Veterans and Cannabis

Vanessa Shanahan

August 16, 2019

Cannabis is widely available across Canada and much of the world is warming to it as well, however, when it comes to Veterans, opioids are much more accessible and administered for trauma. The opioid crisis that our world is facing has killed hundreds of thousands of people in Canada and the US. Doctors are keen on prescribing opioids to veterans after serving in the military. Veterans face service-related issues such as anger, anxiety, depression, feelings of detachment, and of course chronic pain. In the US, of all of the veterans returning home from the Middle East, roughly 60 percent experience chronic pain. When service ends for these Vets, it is very common to visit hospitals on a regular basis to receive hydrocodone for pain and muscle relaxers. These pills can cause dependency as well as having detrimental effects on the persons’ mental health, causing such things as anger, social anxiety and thus leading to more medications to combat these effects. The problems worsen and it can seem like there is no way out of this cycle of addiction. With the devastating toll opioids have taken on veterans, finally, we are scrambling to find alternative solutions. However, there is a much safer and far less addictive alternative to opiates, cannabis.  Smoking cannabis can allow veterans to ease off of the pills and help to manage their chronic pain. Cannabis, compared to opioids, is not seen as a gateway drug, but rather it is an exit path off of opiates. Some veterans have gone as far as saying that cannabis has been their cure-all drug. It would only take a small amount of medical grade cannabis to be able to control the pain and alleviate mental health side effects from trauma.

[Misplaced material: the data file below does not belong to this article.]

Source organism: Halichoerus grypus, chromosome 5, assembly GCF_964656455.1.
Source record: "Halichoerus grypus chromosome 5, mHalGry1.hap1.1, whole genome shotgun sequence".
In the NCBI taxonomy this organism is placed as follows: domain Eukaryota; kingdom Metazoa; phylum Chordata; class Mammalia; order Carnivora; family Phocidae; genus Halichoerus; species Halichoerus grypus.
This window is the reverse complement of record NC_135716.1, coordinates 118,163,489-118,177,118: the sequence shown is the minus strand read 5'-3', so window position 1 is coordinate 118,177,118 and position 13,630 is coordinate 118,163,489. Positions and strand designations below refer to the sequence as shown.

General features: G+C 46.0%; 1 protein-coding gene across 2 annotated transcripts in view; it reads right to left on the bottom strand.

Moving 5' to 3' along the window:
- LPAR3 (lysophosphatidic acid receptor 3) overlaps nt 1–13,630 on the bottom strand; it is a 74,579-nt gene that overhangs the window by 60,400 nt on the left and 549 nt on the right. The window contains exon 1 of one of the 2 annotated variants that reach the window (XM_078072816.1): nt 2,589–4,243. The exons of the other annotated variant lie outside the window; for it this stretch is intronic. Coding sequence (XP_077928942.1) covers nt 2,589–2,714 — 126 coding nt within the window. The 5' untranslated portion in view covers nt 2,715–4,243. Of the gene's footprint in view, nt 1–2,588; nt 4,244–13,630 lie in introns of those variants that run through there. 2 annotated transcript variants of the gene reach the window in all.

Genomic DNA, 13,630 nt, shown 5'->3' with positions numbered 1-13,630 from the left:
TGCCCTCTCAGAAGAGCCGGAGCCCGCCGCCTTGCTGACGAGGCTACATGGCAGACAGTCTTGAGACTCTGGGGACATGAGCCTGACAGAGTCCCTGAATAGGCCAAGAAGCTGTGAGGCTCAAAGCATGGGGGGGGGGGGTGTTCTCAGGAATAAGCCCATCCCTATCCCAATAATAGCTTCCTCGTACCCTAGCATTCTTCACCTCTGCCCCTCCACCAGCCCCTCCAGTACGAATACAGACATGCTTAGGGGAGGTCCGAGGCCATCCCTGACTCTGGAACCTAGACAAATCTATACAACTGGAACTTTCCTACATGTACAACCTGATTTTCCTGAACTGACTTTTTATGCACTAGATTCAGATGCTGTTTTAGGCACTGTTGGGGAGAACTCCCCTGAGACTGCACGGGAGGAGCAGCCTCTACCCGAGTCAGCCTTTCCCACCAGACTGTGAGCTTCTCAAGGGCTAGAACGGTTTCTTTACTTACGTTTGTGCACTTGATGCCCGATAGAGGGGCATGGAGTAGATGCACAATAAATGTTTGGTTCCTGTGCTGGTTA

Canada has the potential to come around to medical cannabis use much more easily than the US. In many states, veterans fear they will be labeled a criminal because of their choice to use cannabis. The current system of pill handouts is extremely ineffective, and in fact, most veterans who have discovered cannabis will self-medicate. As of now, the system is broken and will take some time to fix. Once cannabis researchers begin to take note of the beneficial effects cannabis is having on veterans, perhaps we will begin to see some breakthroughs in long-term veteran treatments. If there is a need, which there is, the science is there, but we need to have a willingness to listen to veterans and really see this as the crisis that it has become.